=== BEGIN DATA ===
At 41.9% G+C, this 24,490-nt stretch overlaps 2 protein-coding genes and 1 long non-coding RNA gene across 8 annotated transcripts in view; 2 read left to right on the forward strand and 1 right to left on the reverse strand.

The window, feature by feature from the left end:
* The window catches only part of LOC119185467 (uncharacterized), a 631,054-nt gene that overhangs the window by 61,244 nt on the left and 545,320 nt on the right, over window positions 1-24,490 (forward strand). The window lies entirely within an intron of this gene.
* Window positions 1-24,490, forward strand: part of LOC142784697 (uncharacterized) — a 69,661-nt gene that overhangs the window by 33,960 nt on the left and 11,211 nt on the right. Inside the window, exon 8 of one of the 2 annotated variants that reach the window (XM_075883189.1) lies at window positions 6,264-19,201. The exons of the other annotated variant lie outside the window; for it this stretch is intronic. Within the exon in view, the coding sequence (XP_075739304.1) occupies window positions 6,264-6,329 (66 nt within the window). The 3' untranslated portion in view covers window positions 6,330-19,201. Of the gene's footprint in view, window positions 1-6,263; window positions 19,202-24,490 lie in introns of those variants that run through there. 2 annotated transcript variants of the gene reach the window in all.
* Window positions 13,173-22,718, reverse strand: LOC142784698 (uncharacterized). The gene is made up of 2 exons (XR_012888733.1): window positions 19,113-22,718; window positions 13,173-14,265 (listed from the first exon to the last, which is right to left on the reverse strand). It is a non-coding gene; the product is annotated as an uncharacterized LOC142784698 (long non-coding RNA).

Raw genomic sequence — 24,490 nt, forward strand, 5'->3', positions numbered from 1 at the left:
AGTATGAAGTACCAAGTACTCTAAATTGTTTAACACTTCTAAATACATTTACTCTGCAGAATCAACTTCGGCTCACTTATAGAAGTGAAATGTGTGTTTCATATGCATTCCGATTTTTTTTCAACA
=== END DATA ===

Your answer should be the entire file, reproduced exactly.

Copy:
At 41.9% G+C, this 24,490-nt stretch overlaps 2 protein-coding genes and 1 long non-coding RNA gene across 8 annotated transcripts in view; 2 read left to right on the forward strand and 1 right to left on the reverse strand.

The window, feature by feature from the left end:
* The window catches only part of LOC119185467 (uncharacterized), a 631,054-nt gene that overhangs the window by 61,244 nt on the left and 545,320 nt on the right, over window positions 1-24,490 (forward strand). The window lies entirely within an intron of this gene.
* Window positions 1-24,490, forward strand: part of LOC142784697 (uncharacterized) — a 69,661-nt gene that overhangs the window by 33,960 nt on the left and 11,211 nt on the right. Inside the window, exon 8 of one of the 2 annotated variants that reach the window (XM_075883189.1) lies at window positions 6,264-19,201. The exons of the other annotated variant lie outside the window; for it this stretch is intronic. Within the exon in view, the coding sequence (XP_075739304.1) occupies window positions 6,264-6,329 (66 nt within the window). The 3' untranslated portion in view covers window positions 6,330-19,201. Of the gene's footprint in view, window positions 1-6,263; window positions 19,202-24,490 lie in introns of those variants that run through there. 2 annotated transcript variants of the gene reach the window in all.
* Window positions 13,173-22,718, reverse strand: LOC142784698 (uncharacterized). The gene is made up of 2 exons (XR_012888733.1): window positions 19,113-22,718; window positions 13,173-14,265 (listed from the first exon to the last, which is right to left on the reverse strand). It is a non-coding gene; the product is annotated as an uncharacterized LOC142784698 (long non-coding RNA).

Raw genomic sequence — 24,490 nt, forward strand, 5'->3', positions numbered from 1 at the left:
AGTATGAAGTACCAAGTACTCTAAATTGTTTAACACTTCTAAATACATTTACTCTGCAGAATCAACTTCGGCTCACTTATAGAAGTGAAATGTGTGTTTCATATGCATTCCGATTTTTTTTCAACA